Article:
Religious and Racial Equality

Non-theist, Atheist, Humanist: You’ve Got Rights

The fastest-growing “religion” in the U.S. isn’t a religion at all: it’s people who do not affiliate with any religious tradition. Whether atheist or humanist or just rejecting specific religious labels, members of this group of “nones” now comprise as much as 25% of the U.S. population.

Americans United has fought for the rights of secular people since our founding in 1947. Why? Because America is not a Christian country and it does not espouse a “Judeo-Christian tradition.” The government cannot force anyone to engage in religious activities, they shouldn’t tax you to pay for the private religious education of others, and events like the National Prayer Breakfast run counter to our founding as a secular nation.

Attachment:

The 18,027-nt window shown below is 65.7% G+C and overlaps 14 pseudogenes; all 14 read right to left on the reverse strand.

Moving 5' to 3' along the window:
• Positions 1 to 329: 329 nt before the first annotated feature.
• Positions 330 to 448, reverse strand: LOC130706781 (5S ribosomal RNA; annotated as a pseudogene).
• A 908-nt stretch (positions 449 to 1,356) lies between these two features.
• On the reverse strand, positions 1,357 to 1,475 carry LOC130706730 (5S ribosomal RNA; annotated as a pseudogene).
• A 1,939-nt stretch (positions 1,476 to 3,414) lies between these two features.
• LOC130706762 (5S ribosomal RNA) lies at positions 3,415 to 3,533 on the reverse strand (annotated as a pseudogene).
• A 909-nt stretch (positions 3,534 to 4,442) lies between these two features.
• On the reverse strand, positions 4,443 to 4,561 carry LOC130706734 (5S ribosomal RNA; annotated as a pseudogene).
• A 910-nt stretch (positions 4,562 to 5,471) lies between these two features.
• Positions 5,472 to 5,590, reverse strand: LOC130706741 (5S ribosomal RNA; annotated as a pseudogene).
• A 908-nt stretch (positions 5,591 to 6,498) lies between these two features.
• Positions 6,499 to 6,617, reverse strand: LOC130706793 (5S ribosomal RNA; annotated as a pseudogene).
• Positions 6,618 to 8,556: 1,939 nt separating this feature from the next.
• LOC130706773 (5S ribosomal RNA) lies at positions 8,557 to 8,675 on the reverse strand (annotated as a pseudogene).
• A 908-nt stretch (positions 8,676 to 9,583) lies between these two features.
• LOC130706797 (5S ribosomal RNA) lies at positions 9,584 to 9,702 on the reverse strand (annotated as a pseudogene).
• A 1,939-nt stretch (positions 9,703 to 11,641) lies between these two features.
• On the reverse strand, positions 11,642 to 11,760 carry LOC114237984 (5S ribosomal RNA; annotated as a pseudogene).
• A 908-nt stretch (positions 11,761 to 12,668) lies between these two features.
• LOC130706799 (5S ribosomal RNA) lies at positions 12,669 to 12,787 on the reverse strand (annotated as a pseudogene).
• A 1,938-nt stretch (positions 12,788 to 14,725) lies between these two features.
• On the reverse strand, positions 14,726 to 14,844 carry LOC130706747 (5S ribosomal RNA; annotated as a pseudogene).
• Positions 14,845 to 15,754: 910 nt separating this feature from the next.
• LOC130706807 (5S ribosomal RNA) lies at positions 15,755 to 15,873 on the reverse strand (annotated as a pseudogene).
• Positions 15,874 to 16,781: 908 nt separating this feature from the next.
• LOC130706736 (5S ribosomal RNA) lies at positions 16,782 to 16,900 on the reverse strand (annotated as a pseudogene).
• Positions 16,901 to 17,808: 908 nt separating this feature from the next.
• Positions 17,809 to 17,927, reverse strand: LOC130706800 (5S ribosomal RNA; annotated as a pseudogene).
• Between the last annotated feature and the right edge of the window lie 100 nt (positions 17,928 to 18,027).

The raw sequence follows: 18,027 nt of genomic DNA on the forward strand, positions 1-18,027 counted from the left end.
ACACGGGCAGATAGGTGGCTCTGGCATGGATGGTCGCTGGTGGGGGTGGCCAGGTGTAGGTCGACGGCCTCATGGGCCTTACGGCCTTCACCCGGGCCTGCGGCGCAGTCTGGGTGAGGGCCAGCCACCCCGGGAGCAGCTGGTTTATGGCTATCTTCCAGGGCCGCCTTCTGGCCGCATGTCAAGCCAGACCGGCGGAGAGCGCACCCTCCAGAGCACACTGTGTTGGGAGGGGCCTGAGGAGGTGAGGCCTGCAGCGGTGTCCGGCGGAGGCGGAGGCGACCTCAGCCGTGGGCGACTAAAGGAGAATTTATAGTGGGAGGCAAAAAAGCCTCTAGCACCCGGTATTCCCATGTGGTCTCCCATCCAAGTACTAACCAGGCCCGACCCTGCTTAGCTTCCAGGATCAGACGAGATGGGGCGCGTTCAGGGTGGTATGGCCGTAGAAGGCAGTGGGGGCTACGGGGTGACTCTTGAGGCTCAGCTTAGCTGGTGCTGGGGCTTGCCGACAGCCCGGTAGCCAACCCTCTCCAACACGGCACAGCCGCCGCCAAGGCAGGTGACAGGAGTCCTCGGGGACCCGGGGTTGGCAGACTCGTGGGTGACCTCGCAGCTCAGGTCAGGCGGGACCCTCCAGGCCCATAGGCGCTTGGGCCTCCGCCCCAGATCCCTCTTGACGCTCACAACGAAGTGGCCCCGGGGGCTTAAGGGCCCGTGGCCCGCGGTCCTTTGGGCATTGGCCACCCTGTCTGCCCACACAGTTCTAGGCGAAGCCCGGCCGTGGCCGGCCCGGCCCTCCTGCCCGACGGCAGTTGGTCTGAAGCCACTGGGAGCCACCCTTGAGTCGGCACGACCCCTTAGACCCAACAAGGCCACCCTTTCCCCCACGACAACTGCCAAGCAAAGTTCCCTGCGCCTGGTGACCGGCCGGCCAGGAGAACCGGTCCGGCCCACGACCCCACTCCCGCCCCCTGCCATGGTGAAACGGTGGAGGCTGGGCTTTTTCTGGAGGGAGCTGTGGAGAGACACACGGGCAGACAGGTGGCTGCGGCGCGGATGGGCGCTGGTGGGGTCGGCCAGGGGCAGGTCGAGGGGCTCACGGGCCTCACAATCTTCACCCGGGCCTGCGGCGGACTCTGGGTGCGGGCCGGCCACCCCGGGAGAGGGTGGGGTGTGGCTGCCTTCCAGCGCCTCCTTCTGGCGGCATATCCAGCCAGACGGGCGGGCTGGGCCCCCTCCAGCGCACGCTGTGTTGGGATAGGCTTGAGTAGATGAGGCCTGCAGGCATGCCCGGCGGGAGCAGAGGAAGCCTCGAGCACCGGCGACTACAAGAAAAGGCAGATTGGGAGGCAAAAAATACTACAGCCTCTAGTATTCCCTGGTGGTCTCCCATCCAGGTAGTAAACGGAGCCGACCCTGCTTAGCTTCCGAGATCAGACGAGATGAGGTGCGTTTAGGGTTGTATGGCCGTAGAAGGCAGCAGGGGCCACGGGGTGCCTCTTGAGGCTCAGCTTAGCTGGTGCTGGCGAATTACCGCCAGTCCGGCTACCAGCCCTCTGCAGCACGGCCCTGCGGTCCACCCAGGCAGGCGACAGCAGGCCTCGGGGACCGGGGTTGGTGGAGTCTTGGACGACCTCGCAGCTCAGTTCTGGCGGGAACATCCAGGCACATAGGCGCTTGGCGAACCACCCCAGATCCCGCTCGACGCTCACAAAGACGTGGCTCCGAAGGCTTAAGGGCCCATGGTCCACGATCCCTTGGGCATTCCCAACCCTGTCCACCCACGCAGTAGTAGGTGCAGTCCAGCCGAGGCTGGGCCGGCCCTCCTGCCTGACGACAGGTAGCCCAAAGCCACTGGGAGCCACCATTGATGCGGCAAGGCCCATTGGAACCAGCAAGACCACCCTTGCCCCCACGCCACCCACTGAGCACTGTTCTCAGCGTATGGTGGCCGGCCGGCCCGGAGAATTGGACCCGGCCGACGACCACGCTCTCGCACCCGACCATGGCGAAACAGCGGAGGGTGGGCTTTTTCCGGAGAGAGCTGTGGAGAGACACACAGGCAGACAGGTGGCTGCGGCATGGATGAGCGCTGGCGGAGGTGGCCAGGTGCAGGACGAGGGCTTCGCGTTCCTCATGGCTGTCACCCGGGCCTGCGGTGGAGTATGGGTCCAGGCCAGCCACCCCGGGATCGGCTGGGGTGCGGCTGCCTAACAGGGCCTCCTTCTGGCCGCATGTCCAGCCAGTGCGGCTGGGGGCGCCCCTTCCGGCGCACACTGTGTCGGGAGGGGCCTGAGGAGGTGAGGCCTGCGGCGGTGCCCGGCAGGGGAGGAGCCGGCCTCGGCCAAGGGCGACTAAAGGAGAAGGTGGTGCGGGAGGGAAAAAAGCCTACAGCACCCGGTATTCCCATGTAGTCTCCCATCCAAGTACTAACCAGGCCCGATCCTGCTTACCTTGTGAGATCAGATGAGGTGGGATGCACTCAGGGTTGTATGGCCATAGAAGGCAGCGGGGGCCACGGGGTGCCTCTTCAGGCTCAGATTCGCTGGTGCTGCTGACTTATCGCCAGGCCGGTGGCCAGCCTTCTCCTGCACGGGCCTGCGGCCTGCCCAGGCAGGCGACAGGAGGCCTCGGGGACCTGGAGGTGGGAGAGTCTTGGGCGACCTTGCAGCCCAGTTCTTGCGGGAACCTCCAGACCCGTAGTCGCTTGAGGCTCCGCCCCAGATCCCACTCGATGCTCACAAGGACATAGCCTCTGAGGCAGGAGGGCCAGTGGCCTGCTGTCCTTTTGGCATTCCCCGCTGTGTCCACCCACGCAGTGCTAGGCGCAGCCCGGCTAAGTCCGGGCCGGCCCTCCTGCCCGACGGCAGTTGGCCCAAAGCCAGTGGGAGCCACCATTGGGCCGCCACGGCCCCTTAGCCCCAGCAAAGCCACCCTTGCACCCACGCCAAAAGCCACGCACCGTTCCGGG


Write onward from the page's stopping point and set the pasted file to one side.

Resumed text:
What You Should Know

Allies Against Discrimination

Americans United represents people of all religions and none. We work alongside organizations like the Secular Student Alliance and American Atheists in litigation, including a pending case challenging a Trump administration rule that requires public colleges and universities to exempt religious student clubs from nondiscrimination provisions that apply to all officially recognized or school-funded student clubs.

Starting the (Tax-Funded) Meeting

Religious leaders are often invited to give invocations before government meetings. Yet people who want to offer non-religious statements are sometimes denied. Public high school students have been told they can’t form atheist clubs even though Christian clubs are meeting. AU fights in court against this kind of discrimination to ensure that non-religious Americans have the same rights as religious ones.

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Take action

We’re pledging to keep church and state separate. Join us.

Church-state separation is the foundation of religious freedom in the United States, protecting many of our most fundamental rights: LGBTQ equality, reproductive freedom, inclusive public education, and more. Now, those freedoms are under threat. Join our movement and pledge to uphold church-state separation.